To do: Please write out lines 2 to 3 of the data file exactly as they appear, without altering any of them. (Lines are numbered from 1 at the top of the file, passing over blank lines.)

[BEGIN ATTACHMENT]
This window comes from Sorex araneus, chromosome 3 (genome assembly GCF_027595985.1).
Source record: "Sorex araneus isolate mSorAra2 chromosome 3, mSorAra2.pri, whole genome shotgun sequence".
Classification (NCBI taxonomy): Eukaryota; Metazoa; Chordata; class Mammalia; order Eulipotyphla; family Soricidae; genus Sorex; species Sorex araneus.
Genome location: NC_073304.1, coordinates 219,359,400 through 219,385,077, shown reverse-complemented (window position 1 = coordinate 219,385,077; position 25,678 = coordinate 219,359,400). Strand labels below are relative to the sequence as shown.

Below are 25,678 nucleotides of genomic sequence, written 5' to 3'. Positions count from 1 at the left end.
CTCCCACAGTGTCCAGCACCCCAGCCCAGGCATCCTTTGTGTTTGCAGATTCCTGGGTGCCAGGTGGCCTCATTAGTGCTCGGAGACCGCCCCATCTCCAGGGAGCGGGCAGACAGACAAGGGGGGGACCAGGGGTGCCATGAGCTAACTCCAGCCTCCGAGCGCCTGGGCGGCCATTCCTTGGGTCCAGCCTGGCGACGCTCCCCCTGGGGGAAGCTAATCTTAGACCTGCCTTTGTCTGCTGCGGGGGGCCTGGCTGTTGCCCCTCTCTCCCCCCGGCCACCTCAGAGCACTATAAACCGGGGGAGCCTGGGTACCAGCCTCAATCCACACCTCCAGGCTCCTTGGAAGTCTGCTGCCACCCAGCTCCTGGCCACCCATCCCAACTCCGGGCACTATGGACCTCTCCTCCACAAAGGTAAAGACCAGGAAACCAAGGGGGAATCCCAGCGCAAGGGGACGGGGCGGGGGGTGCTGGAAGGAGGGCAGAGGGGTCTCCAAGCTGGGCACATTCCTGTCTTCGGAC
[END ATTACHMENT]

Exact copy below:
Source record: "Sorex araneus isolate mSorAra2 chromosome 3, mSorAra2.pri, whole genome shotgun sequence".
Classification (NCBI taxonomy): Eukaryota; Metazoa; Chordata; class Mammalia; order Eulipotyphla; family Soricidae; genus Sorex; species Sorex araneus.